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SAAD Sulu creates significant progress in agri-development, pines for consistent social protection initiatives

SULU, February 14, 2023 – The Department of Agriculture – Special Area for Agricultural Development (DA-SAAD) Program has made remarkable progress in introducing its farmer-partners to agricultural and economic development, increasing production, and opening income sources to internally displaced people in the province. Blossoming progress is apparent in the development trail however long, but remains crucial and needs firm reinforcement from capable institutions.

Background: conflict, poverty, the poor, and the internally displaced

Despite being known for having a long history of conflicts between the military and rebel groups, the island of Sulu is home to pristine beaches in the bays of Parang and mountain ranges such as Bud Datu in Indanan, that stand out and attract tourists in the province.

The thick forest and fertile soil of the island support rice, cassava, coconut, corn, banana, and fruits, while marine-based activities remain their economic pillar.

Sulu has an agricultural land area of 167, 376 hectares (ha), comprising 19 municipalities that are organized into two (2) districts subdivided into 410 barangay units, with Jolo as the capital. The population as determined by the 2020 statistics was 1,000,108 individuals.

Due to armed conflicts resulting in limited economic opportunities, socio-economic instability, and inadequate social services, the island is identified as one of the poorest provinces in the Bangsamoro Autonomous Region of Muslim Mindanao (BARMM).

In the first semester of 2018, the Philippine Statistic Authority (PSA) recorded 75.3% poverty incidence and 31.5% subsistence incidence among families in the province. This means that 44.1 thousand or 30.2% of the Filipino families of Sulu in 2018 do not have sufficient income to meet their basic food needs. Underdevelopment and poverty can be credited to the recruitment of Suluanos to extremist groups such as the Abu Sayyaf.

Small-scale farming and fishing are some of the common livelihood and food sources in the rural areas of the country. However, scarce access to opportunities and resources limits farmers’ chances to improve their livelihood resulting in an upsurge in poverty, low productivity, and poor-quality agricultural products.

Based on 2019 data from PSA, a decline in agricultural employment was observed in most parts of the country with the exemption of Central Visayas, Northern Mindanao, SOCCSKSARGEN, and BARMM. Additionally, the average basic wage paid in the agriculture sector is Php 247.81 per day in 2019, with an observed annual increase of an average of 6.0 percent growth (2015-2019).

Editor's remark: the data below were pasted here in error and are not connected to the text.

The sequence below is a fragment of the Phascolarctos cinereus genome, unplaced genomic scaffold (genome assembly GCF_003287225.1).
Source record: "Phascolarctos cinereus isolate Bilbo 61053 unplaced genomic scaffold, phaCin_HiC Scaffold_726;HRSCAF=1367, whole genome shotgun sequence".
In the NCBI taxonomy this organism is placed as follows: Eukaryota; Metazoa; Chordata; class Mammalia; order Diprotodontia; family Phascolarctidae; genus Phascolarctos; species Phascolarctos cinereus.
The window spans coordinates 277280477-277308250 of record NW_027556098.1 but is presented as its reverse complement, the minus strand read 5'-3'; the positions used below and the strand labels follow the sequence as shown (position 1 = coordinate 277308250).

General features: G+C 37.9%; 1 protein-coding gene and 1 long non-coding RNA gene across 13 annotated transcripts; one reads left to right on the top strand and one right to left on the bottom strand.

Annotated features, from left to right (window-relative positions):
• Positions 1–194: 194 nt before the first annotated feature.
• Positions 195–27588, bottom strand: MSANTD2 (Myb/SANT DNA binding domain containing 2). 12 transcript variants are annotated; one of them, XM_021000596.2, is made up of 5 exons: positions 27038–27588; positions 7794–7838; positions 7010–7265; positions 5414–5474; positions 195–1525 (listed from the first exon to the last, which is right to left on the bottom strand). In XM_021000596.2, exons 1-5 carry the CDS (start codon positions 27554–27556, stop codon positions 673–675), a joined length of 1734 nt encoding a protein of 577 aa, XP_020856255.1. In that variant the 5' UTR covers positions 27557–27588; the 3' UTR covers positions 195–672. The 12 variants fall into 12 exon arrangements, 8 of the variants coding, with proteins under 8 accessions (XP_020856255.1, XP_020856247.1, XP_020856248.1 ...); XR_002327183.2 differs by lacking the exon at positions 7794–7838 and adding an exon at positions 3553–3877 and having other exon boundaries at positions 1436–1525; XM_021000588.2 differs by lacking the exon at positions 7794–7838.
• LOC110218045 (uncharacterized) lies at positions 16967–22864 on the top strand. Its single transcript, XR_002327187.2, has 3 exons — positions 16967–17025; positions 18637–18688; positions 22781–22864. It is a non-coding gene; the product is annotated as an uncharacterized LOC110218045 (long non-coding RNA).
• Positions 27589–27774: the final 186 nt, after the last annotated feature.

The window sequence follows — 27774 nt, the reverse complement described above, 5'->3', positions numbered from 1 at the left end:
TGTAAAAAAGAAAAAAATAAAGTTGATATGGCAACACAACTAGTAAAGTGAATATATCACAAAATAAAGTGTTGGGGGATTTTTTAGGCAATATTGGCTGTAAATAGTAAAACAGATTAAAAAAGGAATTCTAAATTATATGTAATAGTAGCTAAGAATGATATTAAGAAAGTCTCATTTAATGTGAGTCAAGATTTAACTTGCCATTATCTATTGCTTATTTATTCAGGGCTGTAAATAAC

In the same period, workers in the region engaged in fishing and aquaculture activities received higher wages and salaries with an average of Php 262.42 per day, than those involved in agriculture and forestry whose payment averaged Php 246.62 per day.

According to the IBON Foundation, in 2022, the projected daily living wage needed to survive for a household with five (5) members amounts to Php 1,904 and Php 1,194. On the other hand, the amended National Economic Development Authority (NEDA) statement on the required living wage per household of five is at Php 42,000/month or Php 1,354.83/day to survive above the poverty line. Further, IBON states that the minimum wage and living wage in BARMM and Region 9 are Php 351 (living) and Php 341 daily (minimum) respectively.

Underdevelopment due to many factors (political, clan-related, and the presence of rebel groups) in Mindanao has long been a subject of development and humanitarian discourse and initiatives. The state, driven to address this condition, has made peace-building efforts, however, conflicts are deeply rooted that require multi-level initiatives to prevent the gradual collapse of components of the communities affected.

Development projects are pipelined not only for relief but to help rebuild communities and reverse the effects of underdevelopment and poverty due to natural or human-inflicted reasons.

In the economic aspect for example, development projects include providing and opening access to livelihood projects and opportunities, road system, water system, and power supply that are seen to boost the local economy, providing the Suluanos the capacity to improve their economic status through regular income sources and less susceptibility to armed group recruitment.

SAAD in Sulu

In 2018, BARMM-covered Sulu province was listed to receive livelihood projects from the DA-SAAD Program through the Regional Field Office (RFO)  9.

SAAD was implemented to aid in the economic conditions of the marginalized or poorest households in the province through agricultural livelihood assistance to increase food production for consumption and livelihood.

The program first covered the four (4) mainland municipalities namely: Talipao, Parang, Panamao, and Maimbung with recorded poverty incidence at 58.1%, 55%, 59.7%, and 51.2%, respectively. These municipalities were among the poorest municipalities in the province based on 2015 data from PSA.

In 2019, SAAD expanded its scope to other municipalities in the province such as Luuk and Indanan, and in 2021, Patikul.

Given the peace and order issues, the implementation of targeted projects was made possible with the crucial and active support of the local government unit (LGU) and the peacekeeper assigned in the province. SAAD was able to reach out to target farmers of the livelihood projects.

For FY 2018-2022, the DA-SAAD Program implemented 7 projects on various crops (cassava, corn, peanut, banana, vegetables, and rice), and animal (livestock and poultry) production benefitting 1,620 farmers and 34 associations.Table 1. Projects implemented in Sulu during Phase 1 (2018-2022)